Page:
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Boozer, brawler, ladies’ man – nineteen-year-old Harris Derwent is not a good guy.
His one attempt to play the hero – helping out his old flame, Rachel Watts – has landed him in hospital. Now injured, broke, and unemployed, he’s stuck back in the country, at his father’s mercy. Harris needs to pay off his dad’s debts, and fast. But working as a runner for a drug cartel is a dangerous path – especially if Harris agrees to narc…
Eighteen-year-old Amita Blunt is the perfect police sergeant’s daughter – practical, trustworthy, and oh-so responsible. Getting involved in Harris’s case was never part of the plan. But working at the hospital, she’s invisible – which makes her the ideal contact for a boy feeding information back to the police…
Harris and Amie’s connection is sizzling hot – but if the cartel finds out about them, things could get downright explosive. Backed into a corner, with everything at stake, it’s time for Harris and Amie to find out if love really has no limits…
ARC received for review purposes in exchange for an honest review. This does not affect my opinion of the book or the content of my review.
I only have one rule when it comes to Ellie Marney’s books: I read them all. We met Harris, the hero of No Limits, in the last book of the Every series, a Sherlock Holmes retelling, and while I was initially quite wary of his character, I grew to appreciate the important role he played in the series, particularly in Rachel’s life. I was very eager when Ellie Marney announced she would be releasing a standalone novel all about Harris. And folks, she’s done it again! She’s crafted a book that’s intricate, entertaining and just gorgeous in every way, and I’m in awe of her incredible talent with words.
First things first, if you’re coming into No Limits expecting it to be like the Every series, then change your expectations ASAP. This book was much darker, more mature and more complex, in my opinion. Of course, it still had all those elements that make Ellie’s books Ellie’s such as the character development, as well as a vivid setting, this time of rural Australia. But this book felt different to me, in a very good way. From the first page on, I was attached to the story and the characters. Harris has always been the sort of character that screamed bad news, but underneath all that roughness he exuded was a genuinely good guy, who has just had a rough upbringing. His character and background are at the heart of No Limits, and we get to know both quite intimately. As you probably expect, it’s not a pretty past, and my heart absolutely broke into pieces finding out just how awful his dad was to him. Despite all that and despite all the murky situations Harris seemed to get into, he had such a kind soul to him that he only exhibited around certain people. I thought Harris really matured throughout No Limits, not that he was immature to begin with, but he finally began to take the steps needed to change his life for the better, and that made me both anxious and happy. Anxious, because he was in the middle of a dangerous situation, and happy, because on his journey he finds someone who recognizes and appreciates the good in him.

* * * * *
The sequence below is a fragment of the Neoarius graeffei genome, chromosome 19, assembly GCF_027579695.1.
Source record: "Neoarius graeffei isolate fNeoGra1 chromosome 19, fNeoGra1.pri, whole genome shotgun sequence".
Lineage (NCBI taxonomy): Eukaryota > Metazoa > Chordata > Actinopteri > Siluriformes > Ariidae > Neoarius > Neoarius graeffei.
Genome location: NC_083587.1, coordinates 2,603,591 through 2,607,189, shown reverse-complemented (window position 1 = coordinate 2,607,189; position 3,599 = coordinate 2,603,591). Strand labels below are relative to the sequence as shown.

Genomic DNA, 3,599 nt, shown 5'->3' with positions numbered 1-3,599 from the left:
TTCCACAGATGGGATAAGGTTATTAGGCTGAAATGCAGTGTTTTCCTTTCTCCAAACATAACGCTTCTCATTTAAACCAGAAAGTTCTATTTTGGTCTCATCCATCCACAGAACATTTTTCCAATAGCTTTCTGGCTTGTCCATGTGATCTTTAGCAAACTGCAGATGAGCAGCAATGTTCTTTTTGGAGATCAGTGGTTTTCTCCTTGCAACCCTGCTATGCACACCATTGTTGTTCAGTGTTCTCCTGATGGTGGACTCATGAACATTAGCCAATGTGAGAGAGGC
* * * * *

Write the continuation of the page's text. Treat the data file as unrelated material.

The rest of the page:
That girl was Amie, whose POV we’re also privy to in No Limits. Amie was also a character that I really loved. She was a nursing assistant with bigger dreams, but who has decided to settle in her hometown for the sake of her family. I loved that Amie was biracial – she’s half Indian – and very much in touch with her Indian upbringing and culture through her mom’s side of the family. Amie was also a genuinely kind and selfless girl, who basically decided not to go for her dreams, because she thought she needed to be there to take care of her dad and her grandmother. She was selfless, and genuine and really passionate, especially about photography. She was also a little bit closed off when it came to her emotions, but throughout No Limits, we get to see her personality really shine through. Her romance with Harris was gorgeously written, just as I’ve come to expect from Ellie’s romances. These two were ridiculously perfect for each other, and I loved the slow-burn nature of their relationship here. It begins with Amie nursing Harris back to health after he’s shot in the thigh, and slowly develops into a friendship and then more. I loved seeing the two of them connect with each other in a profound way. It was swoony, and totally made my heart go haywire. And I’ve got to mention the kisses! Ellie Marney writes the best kissing scenes ever.
Besides the amazing characters and romance, I also loved the setting in No Limits. I haven’t read many Aussie YA books to begin with, but this was my first book set in rural Australia. Ellie Marney did a phenomenal job with her descriptions. For me, it was very easy to envision the town of Ouyen, and see the characters there. It was a very dynamic setting, and I honestly feel like No Limits wouldn’t have been the book it was without it. The plot in No Limits was intense. I’m not going to lie, it stressed me out, but I also couldn’t stop reading the book. It revolved around Harris going undercover and acting as an informant for the police in the midst of a precarious drug ring. It sure was brutal, and I liked how the author was able to maintain that whole air of intensity and danger all throughout the book.
No Limits was outstanding, folks! The Every series turned me into a complete Ellie Marney fangirl, but No Limits just about solidified her position in my all-time favorite authors list. If you’re looking for some fine high quality upper YA/NA, then this is an author you need to check out.